To these, the 24-year-old adds bright red tights, a beige polo neck, and a floral skirt borrowed from her recently deceased step-grandmother.
On top, an eggshell-blue Forties coat with fur-trimmed cuffs, and a scarlet beret.
In order to make it a certainty, however, she knows that for the time being at least, she has to play the game – and this involves getting her face seen at events like the Brits, and in the audience of high-rating shows such as The X Factor, which she did recently.
To those who accuse her of selling out, she has the following message: "Anybody who says they don't want to be seen on a show which has millions of people watching it at one time when they're in the business of selling records is a bit silly." But she hasn't always been so willing to play by the rules.
"He was texting through my showcase so I told him to turn off his phone," Paloma explains, taking a bite of a chocolate biscuit. Instead: "He gave me the big 'I am' about how he's the money man and then he said I sounded like Amy Winehouse and what was I going to do about it? "I said: 'If you're going to be anything to do with my career, I'd rather sing in pubs for the rest of my life.' Then I told him to fuck off." And then she stormed out. I felt like my life was exciting and it was all down to me." But when, nine months later, out of the blue, the same guy called her back saying he'd seen many acts since and none had been so memorable, and offered her a contract, she signed.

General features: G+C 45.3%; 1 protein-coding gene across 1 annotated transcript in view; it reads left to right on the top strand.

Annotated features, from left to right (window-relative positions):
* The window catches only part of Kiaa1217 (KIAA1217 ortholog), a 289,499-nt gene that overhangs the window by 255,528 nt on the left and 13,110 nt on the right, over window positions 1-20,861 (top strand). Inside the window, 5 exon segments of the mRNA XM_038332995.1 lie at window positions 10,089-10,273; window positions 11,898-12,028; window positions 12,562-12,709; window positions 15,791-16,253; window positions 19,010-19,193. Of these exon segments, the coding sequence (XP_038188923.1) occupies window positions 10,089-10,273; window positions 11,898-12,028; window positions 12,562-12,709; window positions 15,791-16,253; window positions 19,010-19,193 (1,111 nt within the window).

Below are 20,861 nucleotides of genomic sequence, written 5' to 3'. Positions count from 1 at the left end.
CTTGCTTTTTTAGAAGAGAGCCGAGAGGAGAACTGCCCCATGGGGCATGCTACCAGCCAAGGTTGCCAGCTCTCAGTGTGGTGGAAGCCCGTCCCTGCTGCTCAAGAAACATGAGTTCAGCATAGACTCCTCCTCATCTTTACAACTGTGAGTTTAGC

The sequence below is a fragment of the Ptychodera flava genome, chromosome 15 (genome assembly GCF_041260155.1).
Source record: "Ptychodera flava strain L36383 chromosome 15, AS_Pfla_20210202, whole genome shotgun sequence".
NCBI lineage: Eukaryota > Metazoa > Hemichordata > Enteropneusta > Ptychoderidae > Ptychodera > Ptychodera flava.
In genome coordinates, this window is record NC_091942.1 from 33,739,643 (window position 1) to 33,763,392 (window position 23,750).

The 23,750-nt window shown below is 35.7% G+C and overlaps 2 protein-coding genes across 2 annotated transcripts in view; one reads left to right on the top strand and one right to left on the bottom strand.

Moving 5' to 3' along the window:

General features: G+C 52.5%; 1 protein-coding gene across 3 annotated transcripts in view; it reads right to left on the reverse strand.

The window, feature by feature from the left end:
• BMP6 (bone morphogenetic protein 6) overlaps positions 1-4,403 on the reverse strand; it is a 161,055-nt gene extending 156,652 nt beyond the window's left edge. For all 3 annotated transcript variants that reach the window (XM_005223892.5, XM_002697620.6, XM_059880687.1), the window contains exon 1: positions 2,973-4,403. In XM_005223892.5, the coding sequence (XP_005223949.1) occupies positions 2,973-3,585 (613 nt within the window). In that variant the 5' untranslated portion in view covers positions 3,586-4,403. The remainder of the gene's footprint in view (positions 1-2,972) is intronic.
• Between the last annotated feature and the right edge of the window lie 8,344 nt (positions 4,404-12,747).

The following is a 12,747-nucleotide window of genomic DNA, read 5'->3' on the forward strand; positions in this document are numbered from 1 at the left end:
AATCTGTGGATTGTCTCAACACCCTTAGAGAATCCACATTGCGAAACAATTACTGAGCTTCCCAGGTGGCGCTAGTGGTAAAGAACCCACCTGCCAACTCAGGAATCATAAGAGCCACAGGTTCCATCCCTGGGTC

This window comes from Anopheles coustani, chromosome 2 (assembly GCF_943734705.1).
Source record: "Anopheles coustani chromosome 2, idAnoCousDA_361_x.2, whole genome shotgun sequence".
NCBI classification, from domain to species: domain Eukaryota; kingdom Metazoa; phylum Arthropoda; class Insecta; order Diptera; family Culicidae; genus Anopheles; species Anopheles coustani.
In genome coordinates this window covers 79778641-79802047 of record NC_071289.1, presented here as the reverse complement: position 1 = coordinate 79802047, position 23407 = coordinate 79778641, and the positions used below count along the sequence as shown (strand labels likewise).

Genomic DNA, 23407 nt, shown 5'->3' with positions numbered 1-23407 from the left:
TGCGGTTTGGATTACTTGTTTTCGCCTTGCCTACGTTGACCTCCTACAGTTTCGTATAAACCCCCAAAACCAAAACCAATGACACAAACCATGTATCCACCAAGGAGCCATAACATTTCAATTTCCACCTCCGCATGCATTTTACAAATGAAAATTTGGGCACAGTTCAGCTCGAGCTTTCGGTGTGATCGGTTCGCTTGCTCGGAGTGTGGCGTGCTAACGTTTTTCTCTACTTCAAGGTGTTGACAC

"Now I care about the money because it's closer to me than it was," she says.
Before she has time to sit down, let alone order a pot of peppermint tea, she is in full flight, regaling me with the matter of the missing invite: "I'm so upset!
" Her ruby lips collapse in a frown briefly, and start up again: "It's not that I'd be, like, really upset if I didn't win an award." But she would, at least, appreciate a nomination, as recognition of her hard work and artistic achievements over the past year?with Jools Holland and being shot by David Bailey for Vogue. Not content with selling out elaborate stage-shows in which, in any number of flamboyant dresses, she belts out soulful pop songs in front of shiny, rainbow-coloured backdrops, Paloma is simultaneously carving a career for herself as a modern-day movie siren.In 2007, she bagged herself a role as a saucy schoolgirl in the British blockbuster St Trinian's, alongside Rupert Everett and Russell Brand.Her Spanish father and English mother split up when she was two years old, and she was raised an only child by her mum, a primary school teacher, who specialises in special needs. "My mum wanted me to be everything she wasn't," she says."She put great value on things that people take for granted, like being able to swim and dance and drive, the things she couldn't do and felt inadequate [about] because she couldn't do them." Paloma agreed to be taken to weekly ballet classes in Dalston, mainly because afterwards she'd be treated to a Mc Donald's.Shortly before she sets out from her rented flat in Islington to the private members' club in central London where we are destined to share afternoon tea, Paloma Faith broadcasts the breaking news on Twitter: "ho hum!